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The Moment Patrick Fabian Knew Howard Was Going To Die On Better Call Saul

"Better Call Saul" is having one heck of a year. As the AMC legal drama airs its final season, it has been both a ratings juggernaut and a critical darling. Even as the "Breaking Bad" spin-off says goodbye, though, it's going out on something of a high note.  

From "Breaking Bad" alums Vince Gilligan and Peter Gould, "Better Call Saul" follows the trials and tribulations of Jimmy McGill/Saul Goodman (Bob Odenkirk) as he descends into increasingly murky moral waters while coming into conflict with his fellow lawyers and members of the criminal underworld of Albuquerque, New Mexico. 

As the show is wrapping, we've already seen a few shocking character deaths, including those of Ignacio "Nacho" Varga (Michael Mando) and Howard Hamlin (Patrick Fabian). While both characters have been around since the first season of the show, that didn't stop either one from being killed off in a shocking manner. Even though Fabian was obviously party to his character's demise before viewers were, he hadn't known for much longer than the audience had.

Patrick Fabian knew just before the final season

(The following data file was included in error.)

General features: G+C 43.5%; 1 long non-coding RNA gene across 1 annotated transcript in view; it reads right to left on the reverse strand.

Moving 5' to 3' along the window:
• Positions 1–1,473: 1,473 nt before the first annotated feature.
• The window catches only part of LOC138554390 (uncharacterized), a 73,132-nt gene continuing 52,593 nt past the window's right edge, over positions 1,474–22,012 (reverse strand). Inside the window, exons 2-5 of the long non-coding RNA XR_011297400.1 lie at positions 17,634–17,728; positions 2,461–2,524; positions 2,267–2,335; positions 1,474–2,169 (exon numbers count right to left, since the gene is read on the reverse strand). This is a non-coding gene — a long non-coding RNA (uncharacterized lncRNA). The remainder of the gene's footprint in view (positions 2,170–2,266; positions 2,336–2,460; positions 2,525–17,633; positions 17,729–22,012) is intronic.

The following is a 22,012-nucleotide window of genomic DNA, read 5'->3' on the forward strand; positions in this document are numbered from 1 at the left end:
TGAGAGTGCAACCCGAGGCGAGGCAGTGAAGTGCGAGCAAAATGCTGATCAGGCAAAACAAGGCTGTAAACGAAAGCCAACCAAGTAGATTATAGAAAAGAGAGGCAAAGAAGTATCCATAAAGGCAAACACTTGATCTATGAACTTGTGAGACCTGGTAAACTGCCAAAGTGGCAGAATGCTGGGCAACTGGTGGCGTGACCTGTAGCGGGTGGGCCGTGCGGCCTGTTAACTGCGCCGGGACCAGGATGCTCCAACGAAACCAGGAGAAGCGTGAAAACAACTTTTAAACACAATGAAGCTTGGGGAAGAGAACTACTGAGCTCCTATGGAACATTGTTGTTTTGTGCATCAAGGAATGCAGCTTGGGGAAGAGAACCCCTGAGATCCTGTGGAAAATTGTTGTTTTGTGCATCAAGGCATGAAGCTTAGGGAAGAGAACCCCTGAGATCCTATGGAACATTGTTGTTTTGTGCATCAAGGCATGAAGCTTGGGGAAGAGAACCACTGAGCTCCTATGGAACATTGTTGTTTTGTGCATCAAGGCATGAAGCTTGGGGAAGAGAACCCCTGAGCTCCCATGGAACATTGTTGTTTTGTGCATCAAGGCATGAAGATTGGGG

Patrick Fabian found out about Howard Hamlin's death prior to the start of the 6th season of "Better Call Saul," according to Variety. "They called me before the season even began and told me I could probably make my vacation plans earlier than usual this season," said Fabian. "They said, 'Look, we found a hinge that swings the rest of the season open.'"

It's easy to see what Vince Gilligan and Peter Gould meant by that. Though Jimmy McGill and Kim Wexler (Rhea Seehorn) spend much of the season plotting against Howard and even ruining his reputation, the moment when he is unceremoniously murdered for simply being in the wrong place at the wrong time forces Jimmy and Kim to face the consequences of their actions.

It's a deeply shocking moment, and in that regard at least, Fabian was still somewhat surprised to find out how his character went out. "They didn't tell me the details of how it was going to happen, and I was glad for that," he said. "I've never known what was going on three scripts ahead, and as an actor, I absolutely preferred that because you can only play what's in front of you."

Fabian seems to suggest that his acting benefits from living in his character's moment and being largely oblivious to his fate. It's a simple sentiment to understand as it's much easier to pretend you don't know what's coming when you genuinely don't. "Even though I was told it was coming, it's still a surprise to read it on the page, and it was equally as surprising to film it," Fabian concluded.